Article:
"I had reluctantly become convinced in New Hampshire - gosh, poll after poll showed it was going in Barack Obama's direction," said Rather, who covered the election for his new employer, HDNet, from a theater in New Hampshire. "Now, I give you the lecture I gave myself - not that it always sticks as well as it should - in which the late Time magazine correspondent Teddy White had a great admonition: Journalists should concentrate on what has happened and what is happening and not delve into what may happen."
Unfortunately, that's just about all TV personalities can do when reporting slowly tabulated primary results, particularly during two hours of continuous coverage.
Rather admits he indulged a fair amount of speculation during his HDNet program from New Hampshire, which flashed exit poll graphics noting Obama's popularity with male voters and independents, before voting results showed Clinton's success.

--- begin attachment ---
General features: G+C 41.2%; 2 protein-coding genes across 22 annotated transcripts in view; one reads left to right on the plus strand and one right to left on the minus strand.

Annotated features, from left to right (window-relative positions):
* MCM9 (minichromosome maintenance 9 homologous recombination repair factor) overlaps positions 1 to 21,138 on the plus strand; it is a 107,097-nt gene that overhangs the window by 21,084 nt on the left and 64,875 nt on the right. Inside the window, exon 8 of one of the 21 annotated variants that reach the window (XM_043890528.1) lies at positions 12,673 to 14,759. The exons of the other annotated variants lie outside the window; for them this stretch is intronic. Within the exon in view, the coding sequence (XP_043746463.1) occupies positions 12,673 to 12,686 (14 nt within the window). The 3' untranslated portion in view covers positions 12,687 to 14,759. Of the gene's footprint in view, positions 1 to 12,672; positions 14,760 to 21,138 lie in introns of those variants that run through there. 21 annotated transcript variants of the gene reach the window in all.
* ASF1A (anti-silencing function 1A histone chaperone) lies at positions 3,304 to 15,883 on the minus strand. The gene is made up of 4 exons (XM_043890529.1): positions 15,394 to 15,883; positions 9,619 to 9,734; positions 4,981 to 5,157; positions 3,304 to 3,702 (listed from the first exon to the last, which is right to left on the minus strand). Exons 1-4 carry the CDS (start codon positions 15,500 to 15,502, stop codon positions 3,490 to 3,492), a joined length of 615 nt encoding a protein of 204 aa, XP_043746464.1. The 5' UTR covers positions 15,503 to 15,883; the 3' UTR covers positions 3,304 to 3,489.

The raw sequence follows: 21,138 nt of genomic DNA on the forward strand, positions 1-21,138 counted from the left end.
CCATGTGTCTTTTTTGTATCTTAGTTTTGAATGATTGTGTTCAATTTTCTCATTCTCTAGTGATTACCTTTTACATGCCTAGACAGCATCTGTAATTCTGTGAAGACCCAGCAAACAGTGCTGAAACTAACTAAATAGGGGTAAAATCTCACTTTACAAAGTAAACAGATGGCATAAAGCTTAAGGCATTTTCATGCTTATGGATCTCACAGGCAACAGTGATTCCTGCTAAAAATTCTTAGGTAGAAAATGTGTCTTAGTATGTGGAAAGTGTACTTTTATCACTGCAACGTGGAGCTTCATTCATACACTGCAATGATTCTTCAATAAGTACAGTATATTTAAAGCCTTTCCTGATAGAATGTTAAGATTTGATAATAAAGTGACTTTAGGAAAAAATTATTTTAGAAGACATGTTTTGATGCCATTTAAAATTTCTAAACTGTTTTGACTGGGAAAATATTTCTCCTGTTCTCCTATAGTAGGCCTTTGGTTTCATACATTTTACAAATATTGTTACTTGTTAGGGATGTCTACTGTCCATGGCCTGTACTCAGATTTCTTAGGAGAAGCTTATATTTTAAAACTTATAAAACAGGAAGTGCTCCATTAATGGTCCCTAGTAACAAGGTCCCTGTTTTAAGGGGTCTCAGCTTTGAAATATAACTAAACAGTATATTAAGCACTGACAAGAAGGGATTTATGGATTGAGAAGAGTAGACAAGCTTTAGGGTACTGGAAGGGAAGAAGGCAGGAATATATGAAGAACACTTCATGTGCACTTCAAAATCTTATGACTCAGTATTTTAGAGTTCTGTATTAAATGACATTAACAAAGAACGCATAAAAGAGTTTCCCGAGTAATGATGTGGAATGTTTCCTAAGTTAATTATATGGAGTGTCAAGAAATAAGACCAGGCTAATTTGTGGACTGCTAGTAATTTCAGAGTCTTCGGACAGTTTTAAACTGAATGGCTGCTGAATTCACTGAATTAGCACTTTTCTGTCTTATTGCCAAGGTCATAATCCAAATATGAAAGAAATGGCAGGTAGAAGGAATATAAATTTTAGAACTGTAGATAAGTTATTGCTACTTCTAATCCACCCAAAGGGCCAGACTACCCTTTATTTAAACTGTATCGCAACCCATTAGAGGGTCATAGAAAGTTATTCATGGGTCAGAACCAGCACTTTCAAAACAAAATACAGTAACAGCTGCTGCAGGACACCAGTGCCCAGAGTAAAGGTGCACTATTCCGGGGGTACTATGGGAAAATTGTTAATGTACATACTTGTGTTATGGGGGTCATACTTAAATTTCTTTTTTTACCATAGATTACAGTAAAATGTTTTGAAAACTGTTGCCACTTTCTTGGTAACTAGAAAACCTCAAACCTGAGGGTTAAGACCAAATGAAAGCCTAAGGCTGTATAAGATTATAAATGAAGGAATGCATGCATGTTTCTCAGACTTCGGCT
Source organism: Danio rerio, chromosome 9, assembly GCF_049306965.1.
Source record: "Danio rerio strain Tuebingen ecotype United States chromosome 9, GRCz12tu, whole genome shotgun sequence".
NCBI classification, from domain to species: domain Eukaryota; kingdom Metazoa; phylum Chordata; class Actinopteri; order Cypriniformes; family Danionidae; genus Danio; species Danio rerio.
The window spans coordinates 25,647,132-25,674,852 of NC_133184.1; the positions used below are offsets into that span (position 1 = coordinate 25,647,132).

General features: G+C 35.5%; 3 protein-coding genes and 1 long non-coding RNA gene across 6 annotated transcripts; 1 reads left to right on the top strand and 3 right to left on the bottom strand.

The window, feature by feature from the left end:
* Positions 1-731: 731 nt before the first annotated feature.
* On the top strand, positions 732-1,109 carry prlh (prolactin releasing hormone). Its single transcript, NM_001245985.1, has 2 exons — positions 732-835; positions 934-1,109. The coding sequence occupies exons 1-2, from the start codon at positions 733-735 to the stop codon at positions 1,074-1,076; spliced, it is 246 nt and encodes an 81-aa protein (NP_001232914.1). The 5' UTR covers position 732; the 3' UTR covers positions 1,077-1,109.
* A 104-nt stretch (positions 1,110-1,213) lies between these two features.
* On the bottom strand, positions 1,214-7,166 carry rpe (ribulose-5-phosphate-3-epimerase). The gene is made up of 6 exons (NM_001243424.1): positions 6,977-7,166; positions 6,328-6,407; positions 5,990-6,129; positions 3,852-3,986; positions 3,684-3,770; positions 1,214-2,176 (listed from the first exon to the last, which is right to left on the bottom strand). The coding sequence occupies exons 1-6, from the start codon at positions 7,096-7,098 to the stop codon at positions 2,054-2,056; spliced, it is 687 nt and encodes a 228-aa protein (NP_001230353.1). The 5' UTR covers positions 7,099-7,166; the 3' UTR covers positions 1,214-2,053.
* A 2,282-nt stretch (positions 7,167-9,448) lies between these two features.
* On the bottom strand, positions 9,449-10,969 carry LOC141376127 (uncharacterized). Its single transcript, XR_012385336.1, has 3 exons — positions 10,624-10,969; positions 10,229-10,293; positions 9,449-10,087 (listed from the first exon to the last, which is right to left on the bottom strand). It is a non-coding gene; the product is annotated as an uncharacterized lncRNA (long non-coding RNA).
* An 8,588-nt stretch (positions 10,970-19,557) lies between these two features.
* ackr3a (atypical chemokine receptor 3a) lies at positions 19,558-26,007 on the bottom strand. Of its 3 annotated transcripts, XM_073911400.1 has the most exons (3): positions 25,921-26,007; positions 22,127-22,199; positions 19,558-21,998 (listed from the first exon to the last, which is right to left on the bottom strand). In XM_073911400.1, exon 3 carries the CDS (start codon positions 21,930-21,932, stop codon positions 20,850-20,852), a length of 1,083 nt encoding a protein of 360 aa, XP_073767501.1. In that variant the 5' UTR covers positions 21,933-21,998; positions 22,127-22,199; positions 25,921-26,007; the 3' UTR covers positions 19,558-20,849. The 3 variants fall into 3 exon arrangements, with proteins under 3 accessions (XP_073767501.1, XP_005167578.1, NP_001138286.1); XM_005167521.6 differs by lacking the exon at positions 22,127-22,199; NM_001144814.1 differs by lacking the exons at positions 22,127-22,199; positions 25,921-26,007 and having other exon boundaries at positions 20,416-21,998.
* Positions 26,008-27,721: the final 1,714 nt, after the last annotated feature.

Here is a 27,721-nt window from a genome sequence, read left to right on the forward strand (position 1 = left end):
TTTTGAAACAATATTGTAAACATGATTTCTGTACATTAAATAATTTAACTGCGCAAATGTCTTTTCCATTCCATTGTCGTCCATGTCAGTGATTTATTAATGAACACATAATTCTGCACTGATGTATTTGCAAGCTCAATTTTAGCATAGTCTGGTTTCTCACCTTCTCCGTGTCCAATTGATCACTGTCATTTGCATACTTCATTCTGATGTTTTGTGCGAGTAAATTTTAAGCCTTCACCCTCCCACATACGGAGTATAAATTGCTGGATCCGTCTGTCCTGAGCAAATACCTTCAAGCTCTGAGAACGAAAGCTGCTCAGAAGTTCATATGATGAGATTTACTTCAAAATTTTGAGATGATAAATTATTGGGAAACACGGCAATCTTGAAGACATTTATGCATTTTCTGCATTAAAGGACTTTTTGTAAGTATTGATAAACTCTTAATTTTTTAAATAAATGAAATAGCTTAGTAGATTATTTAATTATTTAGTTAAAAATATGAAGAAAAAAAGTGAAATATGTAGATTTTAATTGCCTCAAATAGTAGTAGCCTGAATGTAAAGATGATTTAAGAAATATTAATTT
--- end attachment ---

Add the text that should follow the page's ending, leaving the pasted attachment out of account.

Still, the anchor insists that his presentation in St. Petersburg will "take viewers inside the campaigns," exploring how they may react to the ongoing vote totals and looking at who has funded each candidate's campaign.
"We want to matter . . . we want to put out information that can be of importance to our viewers," Rather said, his Texas-tinged voice crackling over the phone from his New York office. "And while decent people can disagree, we think (Florida's primary) may - emphasize MAY - be decisive on the Republican side. And in terms of the general election, Florida remains one of about five states which can make a significant difference."
Looking at his presentation for HDNet earlier this month, it is striking how far Rather, 76, has come in a few short years.